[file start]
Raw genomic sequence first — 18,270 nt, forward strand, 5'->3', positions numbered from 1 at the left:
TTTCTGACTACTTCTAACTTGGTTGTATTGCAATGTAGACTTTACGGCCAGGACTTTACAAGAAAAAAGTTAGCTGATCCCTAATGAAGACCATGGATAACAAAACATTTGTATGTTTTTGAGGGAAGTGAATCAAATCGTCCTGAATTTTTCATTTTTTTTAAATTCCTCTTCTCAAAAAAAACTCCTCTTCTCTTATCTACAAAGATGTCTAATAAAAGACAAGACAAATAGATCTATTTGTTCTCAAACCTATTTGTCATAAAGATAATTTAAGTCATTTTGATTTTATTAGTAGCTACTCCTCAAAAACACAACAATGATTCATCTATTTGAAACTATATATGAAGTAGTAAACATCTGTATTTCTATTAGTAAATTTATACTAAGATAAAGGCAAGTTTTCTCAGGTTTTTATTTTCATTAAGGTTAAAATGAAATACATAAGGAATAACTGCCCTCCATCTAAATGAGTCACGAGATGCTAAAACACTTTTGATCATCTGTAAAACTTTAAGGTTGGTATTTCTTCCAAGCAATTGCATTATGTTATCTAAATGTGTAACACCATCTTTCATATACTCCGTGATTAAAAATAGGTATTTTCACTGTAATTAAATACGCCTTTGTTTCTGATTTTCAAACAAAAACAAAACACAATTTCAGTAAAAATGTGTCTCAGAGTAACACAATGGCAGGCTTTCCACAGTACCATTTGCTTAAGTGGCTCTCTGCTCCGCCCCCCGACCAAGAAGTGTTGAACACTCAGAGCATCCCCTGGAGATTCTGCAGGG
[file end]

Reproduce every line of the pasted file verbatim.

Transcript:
Raw genomic sequence first — 18,270 nt, forward strand, 5'->3', positions numbered from 1 at the left:
TTTCTGACTACTTCTAACTTGGTTGTATTGCAATGTAGACTTTACGGCCAGGACTTTACAAGAAAAAAGTTAGCTGATCCCTAATGAAGACCATGGATAACAAAACATTTGTATGTTTTTGAGGGAAGTGAATCAAATCGTCCTGAATTTTTCATTTTTTTTAAATTCCTCTTCTCAAAAAAAACTCCTCTTCTCTTATCTACAAAGATGTCTAATAAAAGACAAGACAAATAGATCTATTTGTTCTCAAACCTATTTGTCATAAAGATAATTTAAGTCATTTTGATTTTATTAGTAGCTACTCCTCAAAAACACAACAATGATTCATCTATTTGAAACTATATATGAAGTAGTAAACATCTGTATTTCTATTAGTAAATTTATACTAAGATAAAGGCAAGTTTTCTCAGGTTTTTATTTTCATTAAGGTTAAAATGAAATACATAAGGAATAACTGCCCTCCATCTAAATGAGTCACGAGATGCTAAAACACTTTTGATCATCTGTAAAACTTTAAGGTTGGTATTTCTTCCAAGCAATTGCATTATGTTATCTAAATGTGTAACACCATCTTTCATATACTCCGTGATTAAAAATAGGTATTTTCACTGTAATTAAATACGCCTTTGTTTCTGATTTTCAAACAAAAACAAAACACAATTTCAGTAAAAATGTGTCTCAGAGTAACACAATGGCAGGCTTTCCACAGTACCATTTGCTTAAGTGGCTCTCTGCTCCGCCCCCCGACCAAGAAGTGTTGAACACTCAGAGCATCCCCTGGAGATTCTGCAGGG